The most prestigious and affluent neighborhoods of the southern United States are known for their beautiful homes, well-maintained streets, and desirable amenities. Here are a few of the most coveted.
Garden District, New Orleans, Louisiana
With its rich history, iconic homes, and vibrant atmosphere, the Garden District is one of the most prestigious neighborhoods in New Orleans, much sought after by those who appreciate its charm, cultural heritage, and proximity to renowned restaurants, music venues, and historic landmarks.
Established in the nineteenth century by the elite of New Orleans, the Garden District was one of the earliest examples of a luxury suburb. Many of its homes are listed on the National Register of Historic Places.
The Garden District is a tight-knit community, with some families having been here since the neighborhood was established. If you’d like to be a part of the Garden District, the community will welcome you with open arms.
Buckhead, Atlanta, Georgia
Once occupied by Creek and Cherokee, Buckhead would later be occupied by the soldiers of Andrew Jackson. According to James Ottley’s book Atlanta History for Cocktail Parties, in 1838, the 202.5 acres that would eventually become Buckhead were deeded to Henry Irby for $650.00. “Mr. Irby was a small man and wore a No. 6 boy’s shoe.” But he “left a huge footprint on the history of Atlanta.”
After Irby built a tavern and grocery store near the intersection of Peachtree and Paces Ferry, the area soon became a welcoming stop for travelers and locals alike. According to legend, in the early years of the town, Irby hung the head of a buck he had hunted from a post for all to see, after which people began calling the town of Irbyville “the buck’s head,” which became “Buckhead.” Irby maintained ownership of the town until his death in 1879.
Buckhead became a prime spot for country summer homes, and soon Atlanta’s wealthiest residents were purchasing land and property in the sleepy little town. Estates were built on the wooded lots, people fell in love with the area, and what had been a place for often seasonal residences evolved into a year-round community.
In 1952, Buckhead was annexed to the city of Atlanta, and in the years since it has grown dramatically. Many of the larger estates have been sold and split up, making way for prestigious commercial development: Lenox Square, Phipps Plaza, Tower Place. Buckhead offers some of the city’s best shopping, dining, and entertainment, earning it the soubriquet Beverly Hills of Atlanta.
Mountain Brook, Birmingham, Alabama
Originally developed in 1929 by prominent businessman Robert Jemison Jr., Mountain Brook, just three miles from Birmingham, immediately began setting new standards. When founding the Tiny Kingdom, Jemison imagined a peaceful retreat from the hustle and bustle of downtown Birmingham. One aspect is Mountain Brook’s network of bridle paths running through estates and along nature preserves.
A trendsetter since the start, Mountain Brook is also the location of the very first office park in the United States, featuring low-profile office spaces surrounded by lush landscapes in stark contrast to the towering giants of many city centers.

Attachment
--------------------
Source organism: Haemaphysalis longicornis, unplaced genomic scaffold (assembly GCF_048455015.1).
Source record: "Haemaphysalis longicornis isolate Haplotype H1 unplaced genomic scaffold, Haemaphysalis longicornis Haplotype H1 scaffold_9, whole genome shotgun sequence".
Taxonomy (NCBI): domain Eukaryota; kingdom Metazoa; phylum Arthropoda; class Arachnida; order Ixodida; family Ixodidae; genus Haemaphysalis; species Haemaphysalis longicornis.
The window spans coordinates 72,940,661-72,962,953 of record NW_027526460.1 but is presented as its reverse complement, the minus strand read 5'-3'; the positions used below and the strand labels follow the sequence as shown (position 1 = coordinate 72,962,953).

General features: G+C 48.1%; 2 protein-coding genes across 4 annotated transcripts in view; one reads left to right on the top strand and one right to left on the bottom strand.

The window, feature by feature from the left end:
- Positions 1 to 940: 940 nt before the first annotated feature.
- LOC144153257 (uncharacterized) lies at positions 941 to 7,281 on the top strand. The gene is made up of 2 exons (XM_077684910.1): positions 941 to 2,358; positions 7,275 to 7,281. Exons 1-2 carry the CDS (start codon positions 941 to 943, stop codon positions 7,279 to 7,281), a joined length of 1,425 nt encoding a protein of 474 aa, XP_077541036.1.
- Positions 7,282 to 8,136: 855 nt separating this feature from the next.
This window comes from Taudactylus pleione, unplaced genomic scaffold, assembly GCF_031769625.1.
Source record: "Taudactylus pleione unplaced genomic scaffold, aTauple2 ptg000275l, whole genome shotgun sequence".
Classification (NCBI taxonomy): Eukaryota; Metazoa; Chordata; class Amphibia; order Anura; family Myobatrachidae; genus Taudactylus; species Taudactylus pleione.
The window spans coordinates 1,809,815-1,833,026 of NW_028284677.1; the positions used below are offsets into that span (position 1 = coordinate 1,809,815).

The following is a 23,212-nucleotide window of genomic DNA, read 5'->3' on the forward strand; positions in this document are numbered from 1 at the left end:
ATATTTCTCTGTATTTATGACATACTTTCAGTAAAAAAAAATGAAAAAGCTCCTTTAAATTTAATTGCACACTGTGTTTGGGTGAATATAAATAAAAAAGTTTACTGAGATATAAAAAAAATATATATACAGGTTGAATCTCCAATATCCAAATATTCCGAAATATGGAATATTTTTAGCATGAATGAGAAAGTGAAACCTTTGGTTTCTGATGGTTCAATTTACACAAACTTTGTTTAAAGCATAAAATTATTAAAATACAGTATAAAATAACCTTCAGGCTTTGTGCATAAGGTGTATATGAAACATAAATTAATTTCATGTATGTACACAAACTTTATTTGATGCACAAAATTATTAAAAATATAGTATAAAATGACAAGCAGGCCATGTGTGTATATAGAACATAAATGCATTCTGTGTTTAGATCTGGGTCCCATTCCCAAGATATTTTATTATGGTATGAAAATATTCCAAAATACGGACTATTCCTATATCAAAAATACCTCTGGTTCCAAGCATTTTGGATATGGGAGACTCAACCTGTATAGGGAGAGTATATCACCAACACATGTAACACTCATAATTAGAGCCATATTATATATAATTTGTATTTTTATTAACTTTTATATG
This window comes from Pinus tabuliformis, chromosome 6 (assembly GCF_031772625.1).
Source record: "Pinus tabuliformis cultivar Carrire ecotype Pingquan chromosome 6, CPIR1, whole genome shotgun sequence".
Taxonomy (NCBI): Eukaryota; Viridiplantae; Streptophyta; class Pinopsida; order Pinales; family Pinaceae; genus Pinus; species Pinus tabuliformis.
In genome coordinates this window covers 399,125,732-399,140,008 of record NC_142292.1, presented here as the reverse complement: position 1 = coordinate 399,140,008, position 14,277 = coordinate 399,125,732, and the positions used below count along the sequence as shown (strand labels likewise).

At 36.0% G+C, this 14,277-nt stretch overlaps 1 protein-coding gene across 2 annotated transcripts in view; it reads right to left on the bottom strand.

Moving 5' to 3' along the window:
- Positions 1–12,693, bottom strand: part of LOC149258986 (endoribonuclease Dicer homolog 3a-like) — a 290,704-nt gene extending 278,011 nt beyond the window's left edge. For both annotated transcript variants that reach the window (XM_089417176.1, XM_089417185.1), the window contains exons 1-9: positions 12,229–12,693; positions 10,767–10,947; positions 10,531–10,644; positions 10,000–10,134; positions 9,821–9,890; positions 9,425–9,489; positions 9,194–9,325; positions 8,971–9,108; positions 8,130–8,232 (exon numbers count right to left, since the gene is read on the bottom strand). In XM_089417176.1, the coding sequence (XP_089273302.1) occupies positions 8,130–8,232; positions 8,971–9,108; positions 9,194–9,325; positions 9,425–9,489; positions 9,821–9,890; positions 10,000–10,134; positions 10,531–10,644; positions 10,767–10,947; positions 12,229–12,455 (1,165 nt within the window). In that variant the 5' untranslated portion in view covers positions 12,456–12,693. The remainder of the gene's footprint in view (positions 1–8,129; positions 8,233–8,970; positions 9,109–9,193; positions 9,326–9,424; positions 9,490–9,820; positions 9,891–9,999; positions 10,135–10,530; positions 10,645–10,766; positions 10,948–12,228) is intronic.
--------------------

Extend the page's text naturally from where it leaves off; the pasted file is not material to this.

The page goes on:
Palm Beach, Florida
Once known as Lake Worth, Palm Beach was named for a ship, the Providencia, that washed ashore in 1878 with a load of coconuts that settlers planted in hopes of creating a profitable coconut industry. Thus arrived the iconic coconut tree in southern Florida.
Word of the warmth and beauty of the area spread, and in 1880 the town’s first hotel, Coconut Grove House, was built. Soon enough, as more hotels popped up along the coast, Palm Beach became a vacation hotspot.
The bustling community of Palm Beach is known the world over for its quality of life, small-town feel, and heavenly weather. It’s easy to fall in love with Palm Beach.
River Oaks, Houston, Texas
The name of River Oaks reminds residents of the many ancient oak trees in the city. Located in a naturally wooded area crossed by the Trinity River, River Oaks has been a sought-after location since being incorporated as a village in 1941.
In 1849, James Ventioner built a log cabin in the area. He later donated some of his land for the school that would become Castleberry Elementary. Soon after, the school’s namesake, Zack Castleberry, moved to River Oaks with his family. Both the Ventioners and the Castleberrys were attracted by the rich farmland and gorgeous oak forests.
River Oaks is still well known for its natural beauty, and families from around the country choose to settle down here for this very reason.
History, Beauty, and Luxury
The most prestigious neighborhoods in the southern United States offer a unique blend of history, beauty, and luxury. Whether it’s the charm and cultural heritage of the Garden District in New Orleans, the upscale shopping and dining of Buckhead in Atlanta, the peaceful retreat of Mountain Brook in Birmingham, the heavenly beaches of Palm Beach in Florida, or the natural beauty of River Oaks in Houston, each neighborhood has its own distinct allure.
These neighborhoods have attracted residents seeking a high standard of living, architectural splendor, and a strong sense of community. From historic homes listed on the National Register of Historic Places to modern estates and lush landscapes, these neighborhoods provide residents with an exceptional lifestyle.
As you explore the southern United States, consider these prestigious neighborhoods for their beauty, history, and the unparalleled lifestyle they offer. Whether you seek cultural immersion, natural tranquility, or luxurious amenities, these neighborhoods provide the perfect setting for those who desire the best that southern living has to offer.